I thought it must be pretty confining in that suit with not much room to move, so talked with the Steele and Williams to see what the space is like for their 8-hour journey. The cockpit seemed to be about the size of half of a bob sled. Or, according to Steele, “if you throw a blanket over your head and body and lift your arms out a little, it’s that area between you and the blanket.” Just a little bit of room to move around, and a bit of leg room (unless a pilot is really tall). However, it doesn’t feel claustrophobic, Williams said, because they have good visibility.

Engineer Technician Ryan Ragsdale, of NASA Dryden, inflates the pressure suit the day before to make sure there are no leaks. (No, there is not a real person in there!). Credit: Valerie Casasanto/NASA

The ER-2′s cockpit, with little room for movement. Credit: Valerie Casasanto/NASA

When they’re up in the stratosphere, pilots keep a close watch on the plane’s instruments, Steele said. “You are always thinking – watching the instruments, doing science, mental math, calculations, thinking about what you would do in an emergency situation.”

They even do puzzles. On one flight last week Williams did Sudoku to keep entertained. You can also plug in to play music, although there are stories of colleagues playing tricks on the pilots, and programing in Disney music prior to flight.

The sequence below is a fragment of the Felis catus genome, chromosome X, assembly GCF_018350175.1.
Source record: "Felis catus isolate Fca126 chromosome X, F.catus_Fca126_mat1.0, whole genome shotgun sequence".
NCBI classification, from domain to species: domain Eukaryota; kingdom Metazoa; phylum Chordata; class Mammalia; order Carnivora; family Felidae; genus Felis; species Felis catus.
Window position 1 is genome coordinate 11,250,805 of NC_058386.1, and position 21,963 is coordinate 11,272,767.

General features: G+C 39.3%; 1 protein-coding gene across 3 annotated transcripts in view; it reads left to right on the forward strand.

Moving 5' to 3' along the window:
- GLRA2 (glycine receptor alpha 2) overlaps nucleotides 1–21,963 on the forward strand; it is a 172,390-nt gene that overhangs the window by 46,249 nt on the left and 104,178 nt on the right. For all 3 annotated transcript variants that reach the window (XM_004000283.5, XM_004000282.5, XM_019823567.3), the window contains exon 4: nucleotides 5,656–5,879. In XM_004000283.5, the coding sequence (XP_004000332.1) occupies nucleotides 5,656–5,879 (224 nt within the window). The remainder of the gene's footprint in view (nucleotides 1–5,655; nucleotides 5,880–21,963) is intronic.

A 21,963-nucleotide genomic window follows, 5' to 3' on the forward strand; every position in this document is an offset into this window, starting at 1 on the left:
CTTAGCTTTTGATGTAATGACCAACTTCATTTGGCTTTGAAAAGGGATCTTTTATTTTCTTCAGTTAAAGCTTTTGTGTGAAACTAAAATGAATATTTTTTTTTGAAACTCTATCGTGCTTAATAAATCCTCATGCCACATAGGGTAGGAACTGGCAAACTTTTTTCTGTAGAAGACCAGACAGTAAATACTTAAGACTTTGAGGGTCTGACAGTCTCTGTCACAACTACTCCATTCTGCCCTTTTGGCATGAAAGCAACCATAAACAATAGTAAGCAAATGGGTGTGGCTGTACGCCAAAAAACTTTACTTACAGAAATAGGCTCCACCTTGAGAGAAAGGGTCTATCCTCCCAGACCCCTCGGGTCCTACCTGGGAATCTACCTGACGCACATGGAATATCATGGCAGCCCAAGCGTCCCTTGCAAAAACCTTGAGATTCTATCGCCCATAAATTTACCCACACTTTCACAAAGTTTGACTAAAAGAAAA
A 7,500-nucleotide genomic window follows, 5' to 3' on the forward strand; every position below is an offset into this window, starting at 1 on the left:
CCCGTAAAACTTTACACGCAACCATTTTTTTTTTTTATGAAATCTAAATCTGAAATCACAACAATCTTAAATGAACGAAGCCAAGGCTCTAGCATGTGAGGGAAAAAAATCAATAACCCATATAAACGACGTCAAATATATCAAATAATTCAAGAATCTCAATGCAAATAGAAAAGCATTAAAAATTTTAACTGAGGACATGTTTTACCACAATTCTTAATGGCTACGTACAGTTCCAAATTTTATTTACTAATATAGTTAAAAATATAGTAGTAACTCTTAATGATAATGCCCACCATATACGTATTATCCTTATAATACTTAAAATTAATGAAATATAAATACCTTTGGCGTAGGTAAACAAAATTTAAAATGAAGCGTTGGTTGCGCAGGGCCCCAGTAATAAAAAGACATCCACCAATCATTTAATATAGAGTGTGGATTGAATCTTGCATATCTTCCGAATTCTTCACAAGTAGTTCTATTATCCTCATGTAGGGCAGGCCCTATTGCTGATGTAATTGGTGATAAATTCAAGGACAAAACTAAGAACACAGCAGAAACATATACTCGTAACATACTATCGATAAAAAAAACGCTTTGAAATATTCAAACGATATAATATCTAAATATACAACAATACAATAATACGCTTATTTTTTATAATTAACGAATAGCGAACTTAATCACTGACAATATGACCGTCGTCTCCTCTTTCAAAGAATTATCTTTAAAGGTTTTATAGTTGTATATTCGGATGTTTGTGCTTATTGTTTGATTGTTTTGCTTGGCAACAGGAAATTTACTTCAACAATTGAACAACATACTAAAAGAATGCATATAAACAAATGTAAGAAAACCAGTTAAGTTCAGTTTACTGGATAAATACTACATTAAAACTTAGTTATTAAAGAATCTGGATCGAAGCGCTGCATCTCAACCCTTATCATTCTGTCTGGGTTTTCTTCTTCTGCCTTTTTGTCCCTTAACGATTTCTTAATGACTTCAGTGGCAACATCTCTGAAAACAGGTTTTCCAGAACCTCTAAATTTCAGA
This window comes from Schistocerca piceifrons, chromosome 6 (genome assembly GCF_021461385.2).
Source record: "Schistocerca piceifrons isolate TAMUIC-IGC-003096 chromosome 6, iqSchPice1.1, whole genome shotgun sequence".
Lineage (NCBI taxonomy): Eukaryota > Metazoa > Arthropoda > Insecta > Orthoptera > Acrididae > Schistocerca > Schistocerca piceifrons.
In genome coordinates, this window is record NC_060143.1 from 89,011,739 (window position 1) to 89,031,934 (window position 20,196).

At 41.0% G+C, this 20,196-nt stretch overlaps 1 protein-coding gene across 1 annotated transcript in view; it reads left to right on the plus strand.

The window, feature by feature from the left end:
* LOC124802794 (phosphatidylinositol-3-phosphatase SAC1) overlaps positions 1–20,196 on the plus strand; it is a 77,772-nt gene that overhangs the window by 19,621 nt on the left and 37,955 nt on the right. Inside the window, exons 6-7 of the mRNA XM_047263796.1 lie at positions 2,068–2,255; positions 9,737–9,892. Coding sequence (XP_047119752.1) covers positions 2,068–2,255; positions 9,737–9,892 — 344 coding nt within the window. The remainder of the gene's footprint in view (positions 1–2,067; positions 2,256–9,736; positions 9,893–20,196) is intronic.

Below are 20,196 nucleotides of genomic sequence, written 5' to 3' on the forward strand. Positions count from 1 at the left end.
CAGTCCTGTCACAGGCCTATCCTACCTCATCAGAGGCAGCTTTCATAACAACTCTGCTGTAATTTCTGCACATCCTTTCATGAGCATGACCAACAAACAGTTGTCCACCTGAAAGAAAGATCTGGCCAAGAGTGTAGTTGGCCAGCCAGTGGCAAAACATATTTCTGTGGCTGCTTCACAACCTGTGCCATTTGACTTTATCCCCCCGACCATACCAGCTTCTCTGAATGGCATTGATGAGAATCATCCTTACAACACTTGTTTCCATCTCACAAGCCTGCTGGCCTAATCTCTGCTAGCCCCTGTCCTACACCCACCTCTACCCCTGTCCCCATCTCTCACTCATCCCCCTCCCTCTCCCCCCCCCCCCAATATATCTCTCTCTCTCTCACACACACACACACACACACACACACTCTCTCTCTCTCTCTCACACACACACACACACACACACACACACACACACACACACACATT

Long flights at high altitudes do have effects, Steele said, and pilots need to be careful and not exercise too much after they land.

 Ryan Ragsdale carries empty water bottles and pilot’s helmet back to hangar after a long day’s flight. (Credit: Valerie Casasanto/NASA)


Ryan Ragsdale carries empty water bottles and pilot’s helmet back to hangar after a long day’s flight. (Credit: Valerie Casasanto/NASA)

“Being at 60,000 ft. does drain you, especially if you are working hard,” he said. “The time you are working hardest is when you take off and land. The pilot does a lot of movements to keep the plane stable at low altitudes. It wears you out. But you get used to it, it’s like driving a car!”

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7 Responses to “A Pilot’s Life at 65,000 Feet over Alaska”

  1. Beth says:

    Fascinating. All the prep time, mental gymnastics , would all be worth it to see Earth from that altitude.
    Thanks for sharing

  2. Mr. Mister says:

    Oh reminds me of the SR-71 pilot stories; gosh, it MUST have been funny when the colleagues pulled that Disney prank

  3. Nicole says:

    Very very interesting!. I would love to read more information on the physiological effects of traveling at 60,000 ft .
    Our lab routinely performs altitude simulation tests to assess fitness to fly. That’s child’s play compared to the amazing work you do. Well done!

  4. Armen says:

    Thank you for the amazing insight. I am always ready to hear more like this.

  5. Lynn Riggs says:

    Greetings:

    As a former Naval Aviator/Mechanic, I would be interested in working flight preparation and operations follow up with your group.

    I live near DME and would be willing to travel anywhere in the desert Southwest.

    The VA covers my medical requirements wherever I travel in the US.

    Yours,

    Lynn Riggs

  6. Taylor says:

    I would do this in a heartbeat! Hey guys I already passed my centrifuge test for Virgin Galactic . No fooln!!!